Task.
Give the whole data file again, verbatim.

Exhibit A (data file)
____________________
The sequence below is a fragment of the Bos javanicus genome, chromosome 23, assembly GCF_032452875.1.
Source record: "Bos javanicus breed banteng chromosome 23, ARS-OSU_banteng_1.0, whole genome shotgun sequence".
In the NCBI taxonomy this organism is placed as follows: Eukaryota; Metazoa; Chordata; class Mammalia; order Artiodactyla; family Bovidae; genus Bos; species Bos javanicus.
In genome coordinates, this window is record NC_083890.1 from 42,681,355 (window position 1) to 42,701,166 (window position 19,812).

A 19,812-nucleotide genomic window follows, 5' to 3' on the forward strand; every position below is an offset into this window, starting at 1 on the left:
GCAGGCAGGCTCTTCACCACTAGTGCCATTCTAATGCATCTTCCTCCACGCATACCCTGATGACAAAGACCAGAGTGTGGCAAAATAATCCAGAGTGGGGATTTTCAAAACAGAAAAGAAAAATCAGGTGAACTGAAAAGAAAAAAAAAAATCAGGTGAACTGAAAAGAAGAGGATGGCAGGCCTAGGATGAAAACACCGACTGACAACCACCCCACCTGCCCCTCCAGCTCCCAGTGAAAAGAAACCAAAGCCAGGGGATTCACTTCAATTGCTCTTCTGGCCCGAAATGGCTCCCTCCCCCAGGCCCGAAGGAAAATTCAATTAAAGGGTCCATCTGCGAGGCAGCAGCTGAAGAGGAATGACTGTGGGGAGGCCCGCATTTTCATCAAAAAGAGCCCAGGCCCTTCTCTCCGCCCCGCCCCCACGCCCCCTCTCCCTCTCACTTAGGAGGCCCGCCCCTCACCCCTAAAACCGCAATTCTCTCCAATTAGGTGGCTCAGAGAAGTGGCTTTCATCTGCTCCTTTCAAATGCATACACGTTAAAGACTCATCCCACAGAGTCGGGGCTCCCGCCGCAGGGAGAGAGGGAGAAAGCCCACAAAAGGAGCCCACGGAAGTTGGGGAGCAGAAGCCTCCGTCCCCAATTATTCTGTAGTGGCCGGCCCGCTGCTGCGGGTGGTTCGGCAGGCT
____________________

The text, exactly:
The sequence below is a fragment of the Bos javanicus genome, chromosome 23, assembly GCF_032452875.1.
Source record: "Bos javanicus breed banteng chromosome 23, ARS-OSU_banteng_1.0, whole genome shotgun sequence".
In the NCBI taxonomy this organism is placed as follows: Eukaryota; Metazoa; Chordata; class Mammalia; order Artiodactyla; family Bovidae; genus Bos; species Bos javanicus.
In genome coordinates, this window is record NC_083890.1 from 42,681,355 (window position 1) to 42,701,166 (window position 19,812).

A 19,812-nucleotide genomic window follows, 5' to 3' on the forward strand; every position below is an offset into this window, starting at 1 on the left:
GCAGGCAGGCTCTTCACCACTAGTGCCATTCTAATGCATCTTCCTCCACGCATACCCTGATGACAAAGACCAGAGTGTGGCAAAATAATCCAGAGTGGGGATTTTCAAAACAGAAAAGAAAAATCAGGTGAACTGAAAAGAAAAAAAAAAATCAGGTGAACTGAAAAGAAGAGGATGGCAGGCCTAGGATGAAAACACCGACTGACAACCACCCCACCTGCCCCTCCAGCTCCCAGTGAAAAGAAACCAAAGCCAGGGGATTCACTTCAATTGCTCTTCTGGCCCGAAATGGCTCCCTCCCCCAGGCCCGAAGGAAAATTCAATTAAAGGGTCCATCTGCGAGGCAGCAGCTGAAGAGGAATGACTGTGGGGAGGCCCGCATTTTCATCAAAAAGAGCCCAGGCCCTTCTCTCCGCCCCGCCCCCACGCCCCCTCTCCCTCTCACTTAGGAGGCCCGCCCCTCACCCCTAAAACCGCAATTCTCTCCAATTAGGTGGCTCAGAGAAGTGGCTTTCATCTGCTCCTTTCAAATGCATACACGTTAAAGACTCATCCCACAGAGTCGGGGCTCCCGCCGCAGGGAGAGAGGGAGAAAGCCCACAAAAGGAGCCCACGGAAGTTGGGGAGCAGAAGCCTCCGTCCCCAATTATTCTGTAGTGGCCGGCCCGCTGCTGCGGGTGGTTCGGCAGGCT